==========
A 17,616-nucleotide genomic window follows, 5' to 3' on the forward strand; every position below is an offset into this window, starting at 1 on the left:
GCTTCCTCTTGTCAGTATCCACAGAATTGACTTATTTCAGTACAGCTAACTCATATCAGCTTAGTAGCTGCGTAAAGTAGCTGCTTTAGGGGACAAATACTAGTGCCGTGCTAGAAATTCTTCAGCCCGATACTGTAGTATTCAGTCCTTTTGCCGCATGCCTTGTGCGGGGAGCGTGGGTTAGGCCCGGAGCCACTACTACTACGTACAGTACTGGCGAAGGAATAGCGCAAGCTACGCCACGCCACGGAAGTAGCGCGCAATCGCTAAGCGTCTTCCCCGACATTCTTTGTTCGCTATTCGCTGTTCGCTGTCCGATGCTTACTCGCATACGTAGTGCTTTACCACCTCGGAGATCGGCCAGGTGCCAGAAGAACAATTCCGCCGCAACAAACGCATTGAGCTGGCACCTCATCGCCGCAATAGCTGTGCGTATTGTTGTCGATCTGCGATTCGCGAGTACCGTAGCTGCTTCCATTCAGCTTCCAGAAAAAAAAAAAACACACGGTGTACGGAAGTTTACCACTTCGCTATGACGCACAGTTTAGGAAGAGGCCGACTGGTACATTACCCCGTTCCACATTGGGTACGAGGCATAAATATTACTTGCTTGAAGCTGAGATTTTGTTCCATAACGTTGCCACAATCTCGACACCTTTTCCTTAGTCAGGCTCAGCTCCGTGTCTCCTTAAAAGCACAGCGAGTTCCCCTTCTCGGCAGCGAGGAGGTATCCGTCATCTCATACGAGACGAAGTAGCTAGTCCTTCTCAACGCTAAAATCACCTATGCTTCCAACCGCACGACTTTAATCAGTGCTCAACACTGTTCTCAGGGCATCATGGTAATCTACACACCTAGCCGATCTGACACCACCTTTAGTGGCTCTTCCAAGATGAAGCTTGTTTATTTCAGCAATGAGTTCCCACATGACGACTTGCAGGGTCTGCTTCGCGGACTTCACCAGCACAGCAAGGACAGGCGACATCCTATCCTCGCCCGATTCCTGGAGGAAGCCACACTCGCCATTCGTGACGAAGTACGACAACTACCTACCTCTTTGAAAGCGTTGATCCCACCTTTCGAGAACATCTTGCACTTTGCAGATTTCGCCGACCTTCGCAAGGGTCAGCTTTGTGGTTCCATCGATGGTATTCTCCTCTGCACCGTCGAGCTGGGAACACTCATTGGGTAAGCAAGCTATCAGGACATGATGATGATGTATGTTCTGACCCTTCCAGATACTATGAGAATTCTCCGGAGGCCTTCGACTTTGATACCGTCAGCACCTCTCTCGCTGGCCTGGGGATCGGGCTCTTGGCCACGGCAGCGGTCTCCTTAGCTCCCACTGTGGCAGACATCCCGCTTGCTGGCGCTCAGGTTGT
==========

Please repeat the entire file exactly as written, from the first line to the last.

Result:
A 17,616-nucleotide genomic window follows, 5' to 3' on the forward strand; every position below is an offset into this window, starting at 1 on the left:
GCTTCCTCTTGTCAGTATCCACAGAATTGACTTATTTCAGTACAGCTAACTCATATCAGCTTAGTAGCTGCGTAAAGTAGCTGCTTTAGGGGACAAATACTAGTGCCGTGCTAGAAATTCTTCAGCCCGATACTGTAGTATTCAGTCCTTTTGCCGCATGCCTTGTGCGGGGAGCGTGGGTTAGGCCCGGAGCCACTACTACTACGTACAGTACTGGCGAAGGAATAGCGCAAGCTACGCCACGCCACGGAAGTAGCGCGCAATCGCTAAGCGTCTTCCCCGACATTCTTTGTTCGCTATTCGCTGTTCGCTGTCCGATGCTTACTCGCATACGTAGTGCTTTACCACCTCGGAGATCGGCCAGGTGCCAGAAGAACAATTCCGCCGCAACAAACGCATTGAGCTGGCACCTCATCGCCGCAATAGCTGTGCGTATTGTTGTCGATCTGCGATTCGCGAGTACCGTAGCTGCTTCCATTCAGCTTCCAGAAAAAAAAAAAACACACGGTGTACGGAAGTTTACCACTTCGCTATGACGCACAGTTTAGGAAGAGGCCGACTGGTACATTACCCCGTTCCACATTGGGTACGAGGCATAAATATTACTTGCTTGAAGCTGAGATTTTGTTCCATAACGTTGCCACAATCTCGACACCTTTTCCTTAGTCAGGCTCAGCTCCGTGTCTCCTTAAAAGCACAGCGAGTTCCCCTTCTCGGCAGCGAGGAGGTATCCGTCATCTCATACGAGACGAAGTAGCTAGTCCTTCTCAACGCTAAAATCACCTATGCTTCCAACCGCACGACTTTAATCAGTGCTCAACACTGTTCTCAGGGCATCATGGTAATCTACACACCTAGCCGATCTGACACCACCTTTAGTGGCTCTTCCAAGATGAAGCTTGTTTATTTCAGCAATGAGTTCCCACATGACGACTTGCAGGGTCTGCTTCGCGGACTTCACCAGCACAGCAAGGACAGGCGACATCCTATCCTCGCCCGATTCCTGGAGGAAGCCACACTCGCCATTCGTGACGAAGTACGACAACTACCTACCTCTTTGAAAGCGTTGATCCCACCTTTCGAGAACATCTTGCACTTTGCAGATTTCGCCGACCTTCGCAAGGGTCAGCTTTGTGGTTCCATCGATGGTATTCTCCTCTGCACCGTCGAGCTGGGAACACTCATTGGGTAAGCAAGCTATCAGGACATGATGATGATGTATGTTCTGACCCTTCCAGATACTATGAGAATTCTCCGGAGGCCTTCGACTTTGATACCGTCAGCACCTCTCTCGCTGGCCTGGGGATCGGGCTCTTGGCCACGGCAGCGGTCTCCTTAGCTCCCACTGTGGCAGACATCCCGCTTGCTGGCGCTCAGGTTGT